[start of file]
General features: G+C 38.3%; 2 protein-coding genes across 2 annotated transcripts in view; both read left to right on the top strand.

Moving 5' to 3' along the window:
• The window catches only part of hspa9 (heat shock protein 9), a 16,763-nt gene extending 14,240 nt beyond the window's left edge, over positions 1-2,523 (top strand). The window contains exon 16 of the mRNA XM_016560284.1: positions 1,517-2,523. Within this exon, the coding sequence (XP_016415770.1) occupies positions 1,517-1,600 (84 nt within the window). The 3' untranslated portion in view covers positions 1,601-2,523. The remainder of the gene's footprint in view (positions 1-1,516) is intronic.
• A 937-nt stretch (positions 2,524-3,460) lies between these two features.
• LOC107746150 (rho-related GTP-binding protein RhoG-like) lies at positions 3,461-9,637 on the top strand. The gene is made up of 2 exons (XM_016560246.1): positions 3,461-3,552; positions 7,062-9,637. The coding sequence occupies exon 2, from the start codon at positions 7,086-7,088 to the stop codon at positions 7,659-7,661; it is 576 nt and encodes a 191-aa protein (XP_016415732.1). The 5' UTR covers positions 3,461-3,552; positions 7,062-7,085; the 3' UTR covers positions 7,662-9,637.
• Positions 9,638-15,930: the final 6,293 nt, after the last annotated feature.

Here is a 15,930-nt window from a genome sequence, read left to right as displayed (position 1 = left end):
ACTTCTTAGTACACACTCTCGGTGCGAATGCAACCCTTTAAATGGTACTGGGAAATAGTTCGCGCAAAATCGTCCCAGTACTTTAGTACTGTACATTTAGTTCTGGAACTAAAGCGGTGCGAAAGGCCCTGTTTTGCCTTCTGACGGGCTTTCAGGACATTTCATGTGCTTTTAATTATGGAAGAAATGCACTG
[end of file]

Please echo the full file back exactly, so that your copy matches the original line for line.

General features: G+C 38.3%; 2 protein-coding genes across 2 annotated transcripts in view; both read left to right on the top strand.

Moving 5' to 3' along the window:
• The window catches only part of hspa9 (heat shock protein 9), a 16,763-nt gene extending 14,240 nt beyond the window's left edge, over positions 1-2,523 (top strand). The window contains exon 16 of the mRNA XM_016560284.1: positions 1,517-2,523. Within this exon, the coding sequence (XP_016415770.1) occupies positions 1,517-1,600 (84 nt within the window). The 3' untranslated portion in view covers positions 1,601-2,523. The remainder of the gene's footprint in view (positions 1-1,516) is intronic.
• A 937-nt stretch (positions 2,524-3,460) lies between these two features.
• LOC107746150 (rho-related GTP-binding protein RhoG-like) lies at positions 3,461-9,637 on the top strand. The gene is made up of 2 exons (XM_016560246.1): positions 3,461-3,552; positions 7,062-9,637. The coding sequence occupies exon 2, from the start codon at positions 7,086-7,088 to the stop codon at positions 7,659-7,661; it is 576 nt and encodes a 191-aa protein (XP_016415732.1). The 5' UTR covers positions 3,461-3,552; positions 7,062-7,085; the 3' UTR covers positions 7,662-9,637.
• Positions 9,638-15,930: the final 6,293 nt, after the last annotated feature.

Here is a 15,930-nt window from a genome sequence, read left to right as displayed (position 1 = left end):
ACTTCTTAGTACACACTCTCGGTGCGAATGCAACCCTTTAAATGGTACTGGGAAATAGTTCGCGCAAAATCGTCCCAGTACTTTAGTACTGTACATTTAGTTCTGGAACTAAAGCGGTGCGAAAGGCCCTGTTTTGCCTTCTGACGGGCTTTCAGGACATTTCATGTGCTTTTAATTATGGAAGAAATGCACTG